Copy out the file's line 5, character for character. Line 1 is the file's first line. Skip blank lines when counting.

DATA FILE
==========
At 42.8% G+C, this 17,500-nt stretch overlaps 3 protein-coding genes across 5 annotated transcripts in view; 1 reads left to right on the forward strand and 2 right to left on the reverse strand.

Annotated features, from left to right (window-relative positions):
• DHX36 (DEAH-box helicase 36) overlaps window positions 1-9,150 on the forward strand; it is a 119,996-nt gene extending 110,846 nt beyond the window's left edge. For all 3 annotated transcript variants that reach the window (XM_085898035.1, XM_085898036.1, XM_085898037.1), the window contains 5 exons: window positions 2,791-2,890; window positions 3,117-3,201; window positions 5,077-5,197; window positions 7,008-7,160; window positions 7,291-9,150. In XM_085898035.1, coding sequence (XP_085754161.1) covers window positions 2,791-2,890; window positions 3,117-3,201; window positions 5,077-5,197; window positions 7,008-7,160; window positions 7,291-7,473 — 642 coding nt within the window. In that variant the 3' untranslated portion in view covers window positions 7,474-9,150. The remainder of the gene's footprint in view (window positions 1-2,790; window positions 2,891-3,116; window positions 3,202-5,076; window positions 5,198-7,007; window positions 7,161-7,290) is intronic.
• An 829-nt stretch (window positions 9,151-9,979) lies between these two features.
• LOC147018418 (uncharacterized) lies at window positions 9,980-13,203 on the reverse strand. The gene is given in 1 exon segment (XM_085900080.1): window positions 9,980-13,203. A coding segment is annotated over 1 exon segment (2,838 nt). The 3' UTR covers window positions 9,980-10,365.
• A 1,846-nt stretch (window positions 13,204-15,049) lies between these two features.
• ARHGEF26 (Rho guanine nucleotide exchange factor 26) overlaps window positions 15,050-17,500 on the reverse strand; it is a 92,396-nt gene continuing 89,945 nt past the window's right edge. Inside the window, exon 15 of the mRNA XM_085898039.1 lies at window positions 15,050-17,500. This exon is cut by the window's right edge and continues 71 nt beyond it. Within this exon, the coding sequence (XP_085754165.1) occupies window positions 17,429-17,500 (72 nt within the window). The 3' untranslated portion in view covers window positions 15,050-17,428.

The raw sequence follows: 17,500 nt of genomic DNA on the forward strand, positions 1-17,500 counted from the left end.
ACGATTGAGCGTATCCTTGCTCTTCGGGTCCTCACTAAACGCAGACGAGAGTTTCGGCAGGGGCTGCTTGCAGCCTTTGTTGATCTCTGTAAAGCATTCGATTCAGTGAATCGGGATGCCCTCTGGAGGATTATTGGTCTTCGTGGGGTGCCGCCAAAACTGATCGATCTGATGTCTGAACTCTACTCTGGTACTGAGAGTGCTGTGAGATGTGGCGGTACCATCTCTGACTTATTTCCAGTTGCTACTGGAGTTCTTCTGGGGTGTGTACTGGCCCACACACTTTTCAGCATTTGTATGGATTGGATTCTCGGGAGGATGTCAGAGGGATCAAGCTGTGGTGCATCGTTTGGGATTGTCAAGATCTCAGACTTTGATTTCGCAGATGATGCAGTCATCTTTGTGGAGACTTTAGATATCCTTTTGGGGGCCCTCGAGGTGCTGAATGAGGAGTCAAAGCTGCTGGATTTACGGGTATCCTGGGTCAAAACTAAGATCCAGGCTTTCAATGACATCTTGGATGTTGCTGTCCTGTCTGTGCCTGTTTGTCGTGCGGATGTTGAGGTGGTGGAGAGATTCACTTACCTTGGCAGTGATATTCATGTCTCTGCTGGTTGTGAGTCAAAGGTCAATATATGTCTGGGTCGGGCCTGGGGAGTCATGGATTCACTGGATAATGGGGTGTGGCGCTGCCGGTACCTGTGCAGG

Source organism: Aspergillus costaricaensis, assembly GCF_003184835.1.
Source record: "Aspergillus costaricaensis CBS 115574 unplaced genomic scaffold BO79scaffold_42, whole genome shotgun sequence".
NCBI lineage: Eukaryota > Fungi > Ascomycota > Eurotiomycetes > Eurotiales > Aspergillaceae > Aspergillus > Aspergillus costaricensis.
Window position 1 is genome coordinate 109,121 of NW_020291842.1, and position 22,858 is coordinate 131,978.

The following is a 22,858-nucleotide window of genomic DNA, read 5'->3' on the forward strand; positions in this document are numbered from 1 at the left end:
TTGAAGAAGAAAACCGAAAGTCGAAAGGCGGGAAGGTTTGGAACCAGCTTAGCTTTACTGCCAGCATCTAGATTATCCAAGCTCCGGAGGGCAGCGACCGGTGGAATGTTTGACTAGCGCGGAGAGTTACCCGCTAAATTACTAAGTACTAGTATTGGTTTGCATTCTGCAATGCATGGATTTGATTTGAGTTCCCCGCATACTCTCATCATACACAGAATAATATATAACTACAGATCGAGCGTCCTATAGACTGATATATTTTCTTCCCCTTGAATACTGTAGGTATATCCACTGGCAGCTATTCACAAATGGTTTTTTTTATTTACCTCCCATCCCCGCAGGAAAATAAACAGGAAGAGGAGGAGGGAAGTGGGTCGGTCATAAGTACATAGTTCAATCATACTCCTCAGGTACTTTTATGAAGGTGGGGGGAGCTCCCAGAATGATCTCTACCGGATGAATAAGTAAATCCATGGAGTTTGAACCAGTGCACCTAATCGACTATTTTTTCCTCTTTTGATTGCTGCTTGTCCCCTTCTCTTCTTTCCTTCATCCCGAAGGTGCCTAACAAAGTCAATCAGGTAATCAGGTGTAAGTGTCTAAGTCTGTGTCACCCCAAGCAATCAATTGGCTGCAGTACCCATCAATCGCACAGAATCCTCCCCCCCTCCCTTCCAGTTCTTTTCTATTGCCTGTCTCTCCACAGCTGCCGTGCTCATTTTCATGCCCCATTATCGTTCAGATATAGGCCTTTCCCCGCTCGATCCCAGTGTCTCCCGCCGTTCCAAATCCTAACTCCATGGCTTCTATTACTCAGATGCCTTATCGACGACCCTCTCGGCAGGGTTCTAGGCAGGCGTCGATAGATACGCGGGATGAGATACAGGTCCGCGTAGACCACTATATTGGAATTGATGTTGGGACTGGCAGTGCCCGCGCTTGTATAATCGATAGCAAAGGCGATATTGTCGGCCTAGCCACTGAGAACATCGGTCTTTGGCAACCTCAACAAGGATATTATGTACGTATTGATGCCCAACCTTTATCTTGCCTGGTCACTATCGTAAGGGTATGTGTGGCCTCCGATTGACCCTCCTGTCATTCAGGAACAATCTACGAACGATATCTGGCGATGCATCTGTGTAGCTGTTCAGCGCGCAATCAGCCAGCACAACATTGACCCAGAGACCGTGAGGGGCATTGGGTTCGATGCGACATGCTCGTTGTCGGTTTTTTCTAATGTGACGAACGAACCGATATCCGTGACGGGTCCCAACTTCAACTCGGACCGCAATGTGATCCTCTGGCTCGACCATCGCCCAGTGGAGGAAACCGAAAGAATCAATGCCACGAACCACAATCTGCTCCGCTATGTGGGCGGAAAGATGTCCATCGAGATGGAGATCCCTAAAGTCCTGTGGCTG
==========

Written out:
• LOC147018418 (uncharacterized) lies at window positions 9,980-13,203 on the reverse strand. The gene is given in 1 exon segment (XM_085900080.1): window positions 9,980-13,203. A coding segment is annotated over 1 exon segment (2,838 nt). The 3' UTR covers window positions 9,980-10,365.